Also, just so you know, I'm totally in love with the skirt I wore to the launch (and my boots, my lovely boots!). Yes, important things.
Launch #2 -- the public launch -- is being held at Ad Astra this coming weekend, on Saturday at 12:00, during the time when the convention is free to everyone so feel free to stop by, even if you're not buying a membership. And hopefully, by then, I'll have had time to read the rest of the anthology!
Anyone in the Toronto area interested in working for an IT consulting company as a recruiter?My consulting company, to be specific -- which, I can attest, is a strange and interesting place.No experience necessary (to which I can also attest -- an IT consultant? Me? Apparently). The working environment is casual, busy, at times chaotic, with lots of freedom and frequent chatter.The core of the company? Six guys and myself.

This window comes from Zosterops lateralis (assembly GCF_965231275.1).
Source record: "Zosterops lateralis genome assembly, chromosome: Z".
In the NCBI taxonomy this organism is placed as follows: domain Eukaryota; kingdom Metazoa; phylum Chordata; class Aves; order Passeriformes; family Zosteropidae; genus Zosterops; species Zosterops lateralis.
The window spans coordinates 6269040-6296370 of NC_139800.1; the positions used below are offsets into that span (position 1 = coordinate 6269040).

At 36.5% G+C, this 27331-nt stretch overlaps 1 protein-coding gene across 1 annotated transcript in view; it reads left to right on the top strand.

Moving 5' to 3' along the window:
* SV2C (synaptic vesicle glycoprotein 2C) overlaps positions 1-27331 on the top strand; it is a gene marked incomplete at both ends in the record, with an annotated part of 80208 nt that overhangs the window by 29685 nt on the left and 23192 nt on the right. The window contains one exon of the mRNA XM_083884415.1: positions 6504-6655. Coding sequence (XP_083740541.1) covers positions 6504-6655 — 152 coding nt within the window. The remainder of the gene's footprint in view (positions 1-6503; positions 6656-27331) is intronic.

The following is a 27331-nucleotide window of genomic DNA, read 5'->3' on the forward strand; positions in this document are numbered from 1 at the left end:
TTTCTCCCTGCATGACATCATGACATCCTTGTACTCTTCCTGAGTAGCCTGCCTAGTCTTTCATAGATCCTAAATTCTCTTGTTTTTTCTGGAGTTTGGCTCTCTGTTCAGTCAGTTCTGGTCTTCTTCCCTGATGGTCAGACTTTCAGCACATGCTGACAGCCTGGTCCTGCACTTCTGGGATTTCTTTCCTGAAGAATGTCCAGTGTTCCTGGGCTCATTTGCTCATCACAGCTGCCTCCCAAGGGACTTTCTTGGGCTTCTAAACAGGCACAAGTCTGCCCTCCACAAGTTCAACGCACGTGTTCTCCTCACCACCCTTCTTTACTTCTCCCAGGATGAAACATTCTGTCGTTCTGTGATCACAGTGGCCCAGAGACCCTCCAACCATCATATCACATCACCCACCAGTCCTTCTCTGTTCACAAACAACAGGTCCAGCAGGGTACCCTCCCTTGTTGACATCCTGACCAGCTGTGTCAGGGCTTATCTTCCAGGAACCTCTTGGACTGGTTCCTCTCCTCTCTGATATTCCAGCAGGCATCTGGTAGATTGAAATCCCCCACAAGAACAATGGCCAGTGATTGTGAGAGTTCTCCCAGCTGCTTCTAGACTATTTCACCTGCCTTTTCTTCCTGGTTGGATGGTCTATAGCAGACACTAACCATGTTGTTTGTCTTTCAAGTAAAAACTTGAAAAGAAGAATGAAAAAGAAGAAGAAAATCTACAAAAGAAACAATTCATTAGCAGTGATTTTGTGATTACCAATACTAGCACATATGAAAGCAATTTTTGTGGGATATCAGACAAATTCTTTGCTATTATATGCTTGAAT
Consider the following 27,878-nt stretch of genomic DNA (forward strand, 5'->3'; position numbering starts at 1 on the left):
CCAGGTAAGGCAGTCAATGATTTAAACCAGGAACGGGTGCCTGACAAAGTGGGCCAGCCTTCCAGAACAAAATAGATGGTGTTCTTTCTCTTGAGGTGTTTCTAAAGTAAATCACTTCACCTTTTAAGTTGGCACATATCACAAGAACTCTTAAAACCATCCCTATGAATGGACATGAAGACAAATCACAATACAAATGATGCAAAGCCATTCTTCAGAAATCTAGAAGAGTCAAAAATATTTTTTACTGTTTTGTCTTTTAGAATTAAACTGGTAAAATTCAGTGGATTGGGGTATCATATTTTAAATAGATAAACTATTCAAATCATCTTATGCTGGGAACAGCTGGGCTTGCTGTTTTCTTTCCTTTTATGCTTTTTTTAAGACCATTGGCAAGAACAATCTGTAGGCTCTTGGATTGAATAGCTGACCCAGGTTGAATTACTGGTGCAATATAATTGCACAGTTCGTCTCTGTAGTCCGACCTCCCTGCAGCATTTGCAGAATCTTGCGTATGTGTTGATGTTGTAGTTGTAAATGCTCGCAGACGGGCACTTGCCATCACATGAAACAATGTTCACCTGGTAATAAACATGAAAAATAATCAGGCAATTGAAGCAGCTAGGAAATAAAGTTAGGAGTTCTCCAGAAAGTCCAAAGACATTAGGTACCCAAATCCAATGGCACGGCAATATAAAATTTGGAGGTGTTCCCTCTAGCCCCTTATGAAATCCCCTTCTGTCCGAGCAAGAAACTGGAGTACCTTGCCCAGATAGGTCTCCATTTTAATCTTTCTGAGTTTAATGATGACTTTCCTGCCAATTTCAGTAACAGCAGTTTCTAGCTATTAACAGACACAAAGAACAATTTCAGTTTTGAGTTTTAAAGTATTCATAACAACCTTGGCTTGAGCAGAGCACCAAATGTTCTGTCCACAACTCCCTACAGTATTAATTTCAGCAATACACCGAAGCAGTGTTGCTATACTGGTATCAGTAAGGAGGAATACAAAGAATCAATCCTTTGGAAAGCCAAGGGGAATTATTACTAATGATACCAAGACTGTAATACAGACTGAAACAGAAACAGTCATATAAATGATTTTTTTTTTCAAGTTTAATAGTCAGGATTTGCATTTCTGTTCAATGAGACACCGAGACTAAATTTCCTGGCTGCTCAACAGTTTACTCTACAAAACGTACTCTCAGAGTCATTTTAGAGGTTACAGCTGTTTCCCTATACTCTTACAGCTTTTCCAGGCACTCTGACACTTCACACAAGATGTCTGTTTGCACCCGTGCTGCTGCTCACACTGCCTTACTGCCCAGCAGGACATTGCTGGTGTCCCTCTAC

What we're looking for:
Someone who's intelligent and willing to learn.Smart people wanted. Please.
Someone with good people skills. You don't have to be crazy outgoing, but calling up random people on the phone should not cause a panic attack.
Someone with an ability to research online, and use job posting boards.Google is your friend.
Someone with a technical background of some sort, or who doesn't mind learning all about technical things.What kind of technical background? Anything you like, really.My boss is an engineer.I like blogs.
(All of which I would summarize as a smart, geeky individual who likes to talk.)
If you’re interested or would like more info, send me an email: ksumnersmith [AT] shorecg [DOT] com. And if you're not interested … carry on, nothing to see here.